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New chief of Kosdaq committee vows to nurture ‘market of future’

‘Firms like Kakao or Celltrion might someday regret leaving the Kosdaq’

The newly appointed head of a committee for South Korea’s second-tier bourse Kosdaq vowed Wednesday to nurture the exchange into a “market of the future” and distinguish its role from that of the top-tier Kospi market.

“We will discover more small and mid-sized venture firms with high potential for growth and give them wider opportunities for initial public offerings,” said Khil Jae-uk, chairman of the Kosdaq Market Committee, at a press conference. 

Kosdaq Market Committee Chairman Khil Jae-uk. (The Korea Exchange)
Kosdaq Market Committee Chairman Khil Jae-uk. (The Korea Exchange)
The news conference was the first since a revision in February that allowed the Kosdaq Market Committee to be independent from the Korea Exchange, operator of the Kosdaq, ensuring the committee’s autonomy in the listing and delisting of firms on the tech-heavy market. The move aims to facilitate local venture firms’ listing procedure.

Khil also pledged to differentiate Kosdaq‘s market profile from that of the Kospi, whose listing procedure is under the stricter authority of the KRX led by Chairman Jung Ji-won.

“The Kosdaq’s high-risk and high-return profile should be different from that of the Kospi,” he said.

Securing the demand of investment and enhancing market confidence for investors is key to the Kosdaq’s quest to become a “market of the future” for “firms with innovative technologies,” he added.

This came about a week after Khil, a business administration professor at Hanyang University and outside director of Kiwoom Securities, was approved at an extraordinary shareholders meeting to chair the committee on March 13. As a nonstanding officer, Khil began chairing the nine-member committee that will comprise about half of two nine-member subcommittees in charge of IPOs and company audits.

Following measures unveiled by the Financial Services Commission in January, Khil pledged to streamline the listing process for firms whose high growth potential is overshadowed by other adverse factors for IPOs, establish a fund to invest in scale-ups and issue reports covering some 1,200 Kosdaq-listed firms.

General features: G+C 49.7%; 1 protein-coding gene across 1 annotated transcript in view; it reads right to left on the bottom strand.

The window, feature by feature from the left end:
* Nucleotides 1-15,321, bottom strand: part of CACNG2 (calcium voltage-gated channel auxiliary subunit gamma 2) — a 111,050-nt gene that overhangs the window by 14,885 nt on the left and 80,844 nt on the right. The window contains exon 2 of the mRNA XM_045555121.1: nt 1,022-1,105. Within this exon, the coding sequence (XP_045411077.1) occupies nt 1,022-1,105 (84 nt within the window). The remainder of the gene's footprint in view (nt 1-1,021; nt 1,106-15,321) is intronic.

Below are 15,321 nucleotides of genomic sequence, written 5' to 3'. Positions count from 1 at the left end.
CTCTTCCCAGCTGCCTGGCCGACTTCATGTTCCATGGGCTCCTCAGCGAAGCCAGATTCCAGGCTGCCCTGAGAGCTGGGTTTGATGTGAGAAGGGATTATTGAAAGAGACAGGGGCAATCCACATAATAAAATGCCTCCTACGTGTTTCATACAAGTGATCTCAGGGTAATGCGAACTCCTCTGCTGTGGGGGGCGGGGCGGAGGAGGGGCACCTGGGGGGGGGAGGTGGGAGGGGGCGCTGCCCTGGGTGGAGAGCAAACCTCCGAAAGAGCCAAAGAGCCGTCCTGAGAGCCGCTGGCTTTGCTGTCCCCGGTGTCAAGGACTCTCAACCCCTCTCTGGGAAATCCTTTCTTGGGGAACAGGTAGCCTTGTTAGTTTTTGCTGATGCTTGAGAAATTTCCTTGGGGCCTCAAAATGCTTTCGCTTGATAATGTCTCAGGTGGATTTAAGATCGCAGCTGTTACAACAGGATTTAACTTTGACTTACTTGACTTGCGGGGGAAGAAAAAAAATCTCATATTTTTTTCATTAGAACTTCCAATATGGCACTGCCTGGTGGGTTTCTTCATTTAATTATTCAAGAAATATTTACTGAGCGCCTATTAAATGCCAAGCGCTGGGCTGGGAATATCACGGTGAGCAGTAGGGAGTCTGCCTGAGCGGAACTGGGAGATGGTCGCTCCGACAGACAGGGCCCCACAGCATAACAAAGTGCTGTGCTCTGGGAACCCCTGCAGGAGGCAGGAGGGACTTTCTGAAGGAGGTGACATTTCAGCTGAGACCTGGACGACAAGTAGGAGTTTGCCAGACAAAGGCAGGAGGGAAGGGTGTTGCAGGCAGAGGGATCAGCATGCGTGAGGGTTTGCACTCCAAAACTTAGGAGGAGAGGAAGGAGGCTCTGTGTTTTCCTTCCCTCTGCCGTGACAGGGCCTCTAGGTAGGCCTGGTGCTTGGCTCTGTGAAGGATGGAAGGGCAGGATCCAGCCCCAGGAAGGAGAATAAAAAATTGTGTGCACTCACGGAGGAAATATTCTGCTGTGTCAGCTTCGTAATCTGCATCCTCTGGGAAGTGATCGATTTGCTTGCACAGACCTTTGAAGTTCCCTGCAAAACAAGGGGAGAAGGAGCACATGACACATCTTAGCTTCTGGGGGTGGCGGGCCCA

“Firms like Kakao or Celltrion might someday regret leaving the Kosdaq,” he said, referring to those that transferred from the Kosdaq to Kospi last year.

Kosdaq Market CEO Jung Un-su (left) and Kosdaq Market Committee Chairman Khil Jae-uk. (The Korea Exchange)
Kosdaq Market CEO Jung Un-su (left) and Kosdaq Market Committee Chairman Khil Jae-uk. (The Korea Exchange)
Khil has long been a vocal critic against the Kosdaq operator’s lack of a long-term scheme to tackle tepid capital influx into the market. He was accompanied by Kosdaq CEO Jung Un-su at the press conference.

Jung, formerly an executive director and acting president of the Kosdaq market, had been recommended by the market committee led by Khil and was granted the shareholders’ greenlight Monday.

Since a revision came into effect in February this year, the Kosdaq Market Committee is authorized to list or delist a firm on the stock market, while a president and chief executive of the market will be in charge of market operations. Since 2014, the president of the Kosdaq market concurrently headed the committee, leaving the fate of Kosdaq-listed firms in the hands of the KRX.

By Son Ji-hyoung
(consnow@heraldcorp.com)
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